Eating disorders are complex mental health issues. Anyone, of any age, gender or background can develop one. They can cause both serious psychological and physical harm and can be fatal. Anorexia has the highest mortality rate of all mental illnesses. Young people are particularly at risk.
Approximately 1.25million people in the UK have an eating disorder. The National Institute for Health and Clinical Excellence estimates that around 11% of those affected by eating disorders are male (Beat Eating Disorders).
Adolescent men and women aged between 13 and 17 years old have a higher risk of developing an eating disorder (NICE 2017).
There’s no single identifiable cause for developing an eating disorder, rather a whole range of different contributing factors which may include genetic, psychological, environmental, social and biological influences. Young people might not have all the symptoms for any one eating disorder; it can take over the young person and their family’s lives. Having an eating disorder is not just about food, it can be a way of exercising control when feeling you have none. An eating disorder is not the same as changing your diet and worrying about the way you look. Eating disorders can be a way of coping with difficult feelings or situations that are making the person unhappy, angry, depressed, stressed or anxious. It is not the fault of the person suffering, and no one chooses to have an eating disorder.
People with eating disorders are often secretive about their eating and may experience feelings of guilt and shame.
Bullying is a particular risk factor in the development of eating disorders. Even teasing or throwaway comments about someone’s size can have a negative effect on someone who is vulnerable to developing an eating disorder. Bullying also doesn’t have to be about weight and shape – any kind of bullying can lead to low self-esteem, a key feature of an eating disorder.
The three most common Eating Disorders include: Anorexia, Binge eating disorder and Bulimia.
Also referred to as anorexia nervosa, this is a serious mental health issue where people living with the condition are of a low body weight through reducing their food intake. People may also undertake lots of exercise in order to “burn off” the calories consumed. Restricting food intake and/or over-exercising can be harmful as it can make people very ill because they start to starve.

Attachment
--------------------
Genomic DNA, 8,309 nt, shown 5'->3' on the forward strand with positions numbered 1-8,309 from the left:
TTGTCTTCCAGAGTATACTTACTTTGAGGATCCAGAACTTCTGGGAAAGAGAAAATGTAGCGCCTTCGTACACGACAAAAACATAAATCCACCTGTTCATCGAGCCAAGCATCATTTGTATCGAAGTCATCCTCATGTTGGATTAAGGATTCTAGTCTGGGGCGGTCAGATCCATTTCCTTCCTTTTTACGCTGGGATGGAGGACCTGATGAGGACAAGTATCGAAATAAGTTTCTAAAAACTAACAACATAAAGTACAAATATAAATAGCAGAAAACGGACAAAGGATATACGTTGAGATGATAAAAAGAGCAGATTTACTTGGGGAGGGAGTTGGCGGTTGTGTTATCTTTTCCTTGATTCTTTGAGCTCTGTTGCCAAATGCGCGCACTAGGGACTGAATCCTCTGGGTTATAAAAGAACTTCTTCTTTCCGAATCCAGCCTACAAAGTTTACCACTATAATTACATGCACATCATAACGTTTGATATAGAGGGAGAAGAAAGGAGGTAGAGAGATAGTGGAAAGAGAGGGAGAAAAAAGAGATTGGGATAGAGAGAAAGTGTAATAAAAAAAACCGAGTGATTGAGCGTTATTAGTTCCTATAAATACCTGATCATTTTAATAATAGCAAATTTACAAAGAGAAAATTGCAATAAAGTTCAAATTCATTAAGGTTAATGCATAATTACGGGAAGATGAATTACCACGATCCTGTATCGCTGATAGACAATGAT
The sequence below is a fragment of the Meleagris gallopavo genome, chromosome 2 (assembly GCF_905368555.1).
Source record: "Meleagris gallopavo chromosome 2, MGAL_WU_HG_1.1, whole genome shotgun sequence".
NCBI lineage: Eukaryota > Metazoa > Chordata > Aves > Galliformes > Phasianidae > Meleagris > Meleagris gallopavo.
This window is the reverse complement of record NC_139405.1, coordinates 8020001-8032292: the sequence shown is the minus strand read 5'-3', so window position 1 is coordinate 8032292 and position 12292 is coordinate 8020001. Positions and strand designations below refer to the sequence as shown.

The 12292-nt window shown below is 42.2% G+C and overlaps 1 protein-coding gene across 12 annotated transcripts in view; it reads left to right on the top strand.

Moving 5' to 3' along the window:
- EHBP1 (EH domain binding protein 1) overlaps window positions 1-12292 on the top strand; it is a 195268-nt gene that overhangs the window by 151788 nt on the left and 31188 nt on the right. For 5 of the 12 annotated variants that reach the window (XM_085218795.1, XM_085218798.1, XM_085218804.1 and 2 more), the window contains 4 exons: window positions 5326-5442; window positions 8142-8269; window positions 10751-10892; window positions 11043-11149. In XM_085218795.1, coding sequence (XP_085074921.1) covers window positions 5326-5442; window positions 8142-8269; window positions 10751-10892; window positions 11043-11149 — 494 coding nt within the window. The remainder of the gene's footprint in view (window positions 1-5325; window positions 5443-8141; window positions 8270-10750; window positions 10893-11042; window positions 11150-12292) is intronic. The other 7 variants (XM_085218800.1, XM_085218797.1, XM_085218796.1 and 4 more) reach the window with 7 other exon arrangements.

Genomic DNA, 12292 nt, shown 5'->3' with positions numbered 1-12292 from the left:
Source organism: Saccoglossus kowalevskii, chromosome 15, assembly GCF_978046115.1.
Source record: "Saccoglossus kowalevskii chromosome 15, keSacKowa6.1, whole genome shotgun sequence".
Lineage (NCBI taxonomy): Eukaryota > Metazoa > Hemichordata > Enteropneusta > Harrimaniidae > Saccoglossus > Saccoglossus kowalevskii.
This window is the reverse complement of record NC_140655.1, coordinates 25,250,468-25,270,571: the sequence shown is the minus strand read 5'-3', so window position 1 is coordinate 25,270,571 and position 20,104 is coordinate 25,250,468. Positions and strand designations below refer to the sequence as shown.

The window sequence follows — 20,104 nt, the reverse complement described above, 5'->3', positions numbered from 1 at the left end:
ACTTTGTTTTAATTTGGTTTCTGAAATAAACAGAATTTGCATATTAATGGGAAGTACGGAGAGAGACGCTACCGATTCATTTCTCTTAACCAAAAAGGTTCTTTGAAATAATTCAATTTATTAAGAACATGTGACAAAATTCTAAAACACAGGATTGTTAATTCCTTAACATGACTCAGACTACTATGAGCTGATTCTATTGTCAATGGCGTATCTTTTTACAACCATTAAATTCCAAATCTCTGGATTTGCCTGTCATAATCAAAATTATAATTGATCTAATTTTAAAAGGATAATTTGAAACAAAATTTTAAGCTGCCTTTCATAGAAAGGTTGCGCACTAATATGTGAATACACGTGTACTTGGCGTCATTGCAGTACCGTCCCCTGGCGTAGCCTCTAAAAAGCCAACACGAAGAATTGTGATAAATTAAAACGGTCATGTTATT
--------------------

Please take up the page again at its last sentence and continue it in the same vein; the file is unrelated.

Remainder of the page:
Many people with anorexia will often have a distorted image of their body and view themselves as fat when in reality they are underweight.
Binge Eating Disorder
When a person lives with a binge eating disorder, they will consume large quantities of food in a short space of time (bingeing), this can be very distressing as they often find it difficult to stop eating. Bingeing often involves eating faster than normal, eating large amounts of food when not feeling hungry, eating until being uncomfortably full or eating alone due to embarrassment at the amount of food being consumed.
People often experience feelings of guilt or even disgust at themselves, due to their lack of control either during or after a binge.
Bulimia – or bulimia nervosa – is where a person will consume large quantities of food (bingeing), followed by an attempt to compensate this by taking laxatives, vomiting, fasting or over-exercising in order to avoid gaining weight (known as purging).
Potential signs you may see in the school environment:
- Avoiding meals/stating they have already eaten /are eating later
- Isolating themselves from other pupils/anxiety around eating with others
- Increase in exercise levels/struggling to sit down in class/shaky legs
- Obsessive/rigid behaviour/inflexible thinking styles
- Reduced concentration if eating is restricted
- Wearing loose clothing/wearing lots of layers
- Perfectionist behaviour/setting high, unrealistic expectations for themselves
- Excessive neatness in hand writing/anxiety regarding making errors in class and homework
- Loss of confidence and self-esteem
- Can be linked with other mental health conditions such as anxiety/OCD /mood problems
- Dizziness/physical weakness
- Feeling cold/wearing extra clothing irrespective of the weather
- Hair loss and dry skin
What you can do?
- Be very aware of the terminology you use to describe how someone looks, moving away from the body shaming culture.
- Educate boys as well as girls about healthy eating, weight, size and shape, and how they communicate this.
- Include topics relating to Eating Disorders in the school curriculum – PSHE, P.E, and Drama. Including emotional literacy, building resilience and positive body image into lessons is particularly useful.
- It may be necessary to adapt the learning environment to accommodate reduced physical strength or issues with concentration.
- Talk to the pupil about your concerns, be sensitive and speak to them in private so disruptions are minimised. This may be difficult as some young people may be in denial that they have a problem.
- Explain the rational for information sharing with others i.e. parents and other professionals
- Liaise with the local CAMHS team if a pupil is receiving treatment for an Eating Disorder in relation to school attendance/individual timetables.
- If inpatient care is required provide a supportive transition/reintegrated plan for when the pupil is ready to be discharged.
Real Life Experience
If you would like to share your experiences of supporting a pupil with an eating disorder, please email email@example.com